BOSTON – Die-hard Star Wars fans will need to rely on more than the force if they want to bid on an R2-D2 droid that appeared in several of the franchise’s movies.
A couple million dollars might also help.
Luke Skywalker’s lightsaber, Darth Vader’s helmet and shoulder armor, as well as imperial and rebel weapons are on the block, but the centerpiece is no doubt the squat blue, white and silver droid famous for communicating in a series of electronic beeps and squeaks.
Representing “the pinnacle of the Star Wars collecting universe,” it could fetch up to $2 million in the June 26-28 auction, according to Calabasas, California-based auction house Profiles in History. The bidding is being handled by Boston-based online auction marketplace Invaluable.
Nothing like a complete R2 unit has ever been sold at auction before, said Stephanie Connell, a London-based movie memorabilia consultant not involved in the sale.
“This is not just a normal movie prop,” she said. “This is instantly recognizable, the creme de la creme of movie props.”
Connell wracked her mind, but said she could not recall any single piece of Star Wars memorabilia ever selling for anywhere close to $2 million.
The 43-inch tall R2 unit for sale is sort of a Frankenstein’s monster of droids, pieced together over several years from different original components used in the first five Star Wars movies. There is no other known complete original R2 unit in the public domain, according to the auction house.
For the sequels after the original “Star Wars: A New Hope” in 1977, production designers took the aluminum, steel and fiberglass R2 units, retired old and worn out parts and added new features to save time and meet production deadlines.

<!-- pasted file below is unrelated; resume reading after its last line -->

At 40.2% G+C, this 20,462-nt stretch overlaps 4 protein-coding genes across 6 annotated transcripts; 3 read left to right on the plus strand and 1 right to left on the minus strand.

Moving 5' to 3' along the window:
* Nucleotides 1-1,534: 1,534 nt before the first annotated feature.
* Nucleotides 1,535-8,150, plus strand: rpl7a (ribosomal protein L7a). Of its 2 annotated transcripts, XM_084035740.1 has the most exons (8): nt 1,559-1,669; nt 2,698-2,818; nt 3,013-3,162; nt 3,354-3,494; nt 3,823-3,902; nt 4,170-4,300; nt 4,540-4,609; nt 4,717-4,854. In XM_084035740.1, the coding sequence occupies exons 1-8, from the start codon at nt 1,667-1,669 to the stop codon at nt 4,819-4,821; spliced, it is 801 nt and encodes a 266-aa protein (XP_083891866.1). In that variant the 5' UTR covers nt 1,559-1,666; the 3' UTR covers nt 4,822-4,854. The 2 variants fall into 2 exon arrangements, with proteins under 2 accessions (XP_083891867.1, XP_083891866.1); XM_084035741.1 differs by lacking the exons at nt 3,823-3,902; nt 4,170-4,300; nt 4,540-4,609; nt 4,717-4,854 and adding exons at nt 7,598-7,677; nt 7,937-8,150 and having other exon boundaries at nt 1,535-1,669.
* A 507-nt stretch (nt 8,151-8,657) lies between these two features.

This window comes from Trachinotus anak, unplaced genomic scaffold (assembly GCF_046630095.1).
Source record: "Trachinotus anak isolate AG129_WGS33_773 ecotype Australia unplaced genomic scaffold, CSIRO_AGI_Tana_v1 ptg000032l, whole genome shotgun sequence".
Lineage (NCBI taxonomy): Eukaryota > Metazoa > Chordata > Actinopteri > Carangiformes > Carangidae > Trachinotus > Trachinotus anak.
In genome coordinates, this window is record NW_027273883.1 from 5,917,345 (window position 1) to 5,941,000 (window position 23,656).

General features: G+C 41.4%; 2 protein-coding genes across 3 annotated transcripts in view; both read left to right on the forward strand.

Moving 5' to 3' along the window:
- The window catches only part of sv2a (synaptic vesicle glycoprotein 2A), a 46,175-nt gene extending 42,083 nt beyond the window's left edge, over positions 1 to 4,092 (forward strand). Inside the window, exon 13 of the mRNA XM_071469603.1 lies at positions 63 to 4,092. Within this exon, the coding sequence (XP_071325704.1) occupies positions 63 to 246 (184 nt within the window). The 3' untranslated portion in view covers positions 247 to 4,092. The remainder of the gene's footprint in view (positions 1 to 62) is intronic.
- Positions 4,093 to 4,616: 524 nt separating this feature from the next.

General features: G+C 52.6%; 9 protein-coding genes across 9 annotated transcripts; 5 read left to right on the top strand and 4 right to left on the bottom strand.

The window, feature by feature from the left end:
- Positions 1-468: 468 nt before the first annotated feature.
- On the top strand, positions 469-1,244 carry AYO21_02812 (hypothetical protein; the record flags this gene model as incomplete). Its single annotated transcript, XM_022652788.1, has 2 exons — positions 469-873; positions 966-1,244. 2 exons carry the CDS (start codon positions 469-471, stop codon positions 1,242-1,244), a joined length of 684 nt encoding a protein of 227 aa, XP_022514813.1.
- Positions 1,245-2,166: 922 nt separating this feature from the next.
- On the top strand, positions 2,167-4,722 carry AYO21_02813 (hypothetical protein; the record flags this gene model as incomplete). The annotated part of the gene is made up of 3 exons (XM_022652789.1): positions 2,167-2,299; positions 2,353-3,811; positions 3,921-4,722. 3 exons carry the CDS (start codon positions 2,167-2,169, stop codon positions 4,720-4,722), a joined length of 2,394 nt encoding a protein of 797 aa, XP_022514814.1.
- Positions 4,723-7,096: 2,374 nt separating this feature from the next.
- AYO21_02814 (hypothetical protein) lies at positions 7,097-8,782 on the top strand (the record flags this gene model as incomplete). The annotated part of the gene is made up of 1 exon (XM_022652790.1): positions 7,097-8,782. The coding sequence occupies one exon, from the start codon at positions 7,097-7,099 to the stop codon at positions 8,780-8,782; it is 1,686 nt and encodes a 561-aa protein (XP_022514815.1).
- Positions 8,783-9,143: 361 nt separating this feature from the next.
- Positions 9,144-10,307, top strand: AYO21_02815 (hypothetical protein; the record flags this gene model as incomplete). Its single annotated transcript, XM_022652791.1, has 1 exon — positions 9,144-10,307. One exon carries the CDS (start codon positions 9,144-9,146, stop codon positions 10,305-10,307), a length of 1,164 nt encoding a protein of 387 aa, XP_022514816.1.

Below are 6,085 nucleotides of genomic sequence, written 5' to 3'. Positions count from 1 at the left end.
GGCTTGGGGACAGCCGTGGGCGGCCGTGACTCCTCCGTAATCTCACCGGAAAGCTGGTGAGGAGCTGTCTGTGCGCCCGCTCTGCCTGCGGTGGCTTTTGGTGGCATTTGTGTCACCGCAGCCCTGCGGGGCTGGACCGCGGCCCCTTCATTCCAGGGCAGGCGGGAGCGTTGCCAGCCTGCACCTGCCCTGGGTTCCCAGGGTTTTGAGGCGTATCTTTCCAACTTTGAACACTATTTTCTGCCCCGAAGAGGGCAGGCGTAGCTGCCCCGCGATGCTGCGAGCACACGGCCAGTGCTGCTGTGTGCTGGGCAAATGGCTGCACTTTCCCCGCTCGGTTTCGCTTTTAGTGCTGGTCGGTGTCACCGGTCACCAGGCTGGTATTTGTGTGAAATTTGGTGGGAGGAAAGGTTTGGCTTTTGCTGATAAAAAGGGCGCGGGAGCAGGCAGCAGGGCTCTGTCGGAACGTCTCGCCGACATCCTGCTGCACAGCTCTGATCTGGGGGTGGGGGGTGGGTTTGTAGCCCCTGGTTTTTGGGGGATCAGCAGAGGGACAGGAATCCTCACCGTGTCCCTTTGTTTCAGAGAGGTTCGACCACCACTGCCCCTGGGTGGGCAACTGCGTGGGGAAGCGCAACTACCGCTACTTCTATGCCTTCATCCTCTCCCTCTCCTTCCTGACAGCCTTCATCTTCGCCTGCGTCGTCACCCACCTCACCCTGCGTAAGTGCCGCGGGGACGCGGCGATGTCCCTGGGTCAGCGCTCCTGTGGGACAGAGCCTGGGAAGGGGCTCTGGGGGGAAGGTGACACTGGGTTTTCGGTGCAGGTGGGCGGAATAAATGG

Fans outbid for the droid may want to take a shot at landing the lightsaber. Carried by actor Mark Hamill as Luke Skywalker in the first two Star Wars movies, it is expected to sell for anywhere from $150,000 to $250,000.
Unfortunately, the prop does not emit a blade of blue light.
The 10.5 -inch lightsaber comes directly from the archive of Gary Kurtz, producer of “Star Wars: A New Hope” and “The Empire Strikes Back,” and is accompanied with a letter of authenticity signed by Kurtz.
Not a Star Wars fan? Props from some of Hollywood’s most famous movies are also for sale, including the illuminated disco dancing floor from “Saturday Night Fever,” which is expected to get as much as $1.5 million; and the clothes worn by Leonardo DiCaprio as Jack Dawson in “Titanic.”
In terms of movie memorabilia, Star Wars rates as one of the most popular with collectors, right up there with “The Wizard of Oz,” “Casablanca” and the Harry Potter films, Connell said.
For that reason, a collector of fine artwork or classic cars could end up buying the R2-D2.
“This is something you could put right next to a Picasso.” She said.
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